We had no sooner taken our seats than the woman hurried back in. She invited us to look at the laminated lunch menus laid out at each place setting and asked if we would like to hear the specials. I told her we were not local but were very excited to try the restaurant, of which we had only recently heard. She smiled as if slightly embarrassed and said, yes a German restaurant in Paoli was unexpected, and yet she had not chosen this spot at random. She said this while making a gesture akin to throwing a dart at a board. I was too surprised by her admission that she was the owner to follow up on this right away.

As she described the specials, speaking the German words, it became obvious that she is German. Her English is so good, and with nearly perfect American phrasing, that I thought she must have lived in this country for decades. Her name is Ramona Muenzer, and on the day of our visit, her waitress had not shown up for work. Frau Muenzer wore a happy face, but we could tell she was not best pleased.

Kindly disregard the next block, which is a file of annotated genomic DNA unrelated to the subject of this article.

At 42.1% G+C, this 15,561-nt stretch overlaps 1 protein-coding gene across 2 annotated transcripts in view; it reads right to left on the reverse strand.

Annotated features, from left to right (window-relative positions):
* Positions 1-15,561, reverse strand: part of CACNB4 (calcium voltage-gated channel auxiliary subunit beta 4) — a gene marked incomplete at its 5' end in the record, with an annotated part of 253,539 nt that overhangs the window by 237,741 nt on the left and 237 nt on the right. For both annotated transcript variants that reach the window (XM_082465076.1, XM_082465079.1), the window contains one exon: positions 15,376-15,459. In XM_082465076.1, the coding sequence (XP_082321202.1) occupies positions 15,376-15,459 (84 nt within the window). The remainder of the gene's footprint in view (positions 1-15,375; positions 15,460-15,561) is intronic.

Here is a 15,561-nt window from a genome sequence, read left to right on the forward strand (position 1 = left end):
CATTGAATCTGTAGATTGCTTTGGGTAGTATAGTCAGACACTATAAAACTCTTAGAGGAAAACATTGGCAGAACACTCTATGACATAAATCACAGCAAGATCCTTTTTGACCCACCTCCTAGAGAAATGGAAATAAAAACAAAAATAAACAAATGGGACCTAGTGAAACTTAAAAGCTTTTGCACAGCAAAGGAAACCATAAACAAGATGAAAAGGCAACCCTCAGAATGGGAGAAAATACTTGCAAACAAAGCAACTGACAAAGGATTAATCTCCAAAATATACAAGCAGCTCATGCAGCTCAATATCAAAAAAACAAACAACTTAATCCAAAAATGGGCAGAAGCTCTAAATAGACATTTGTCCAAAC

The specials were a Schnitzel Normandy (covered with mixed vegetables) with a salad, and a wurst plate with three different sausages and a choice of two sides. There was a third special, available only on selected weekends: Nuernberger sausages, served with two sides. These she described as six finger-length links, sweet and slightly spicy like small bratwursts. Her enthusiasm for this infrequent special won me over immediately, and I let her suggest my sides of kraut and potato salad.

Then she asked if I was interested in the beer options. I was. I had already looked over the shelf containing eight different bottled beers. Five were Weihenstephaner (Hefe & Kristal Weissbier, Doppel Bock, Pilsner and Original Premium). The others were Erdinger Dark Wheat, Hofbrau Dunkel, and Jever Pilsner. As she brought a copy of the beer menu, the young man at the table next to us said that the Doppel Bock was excellent -- if I liked a dark beer.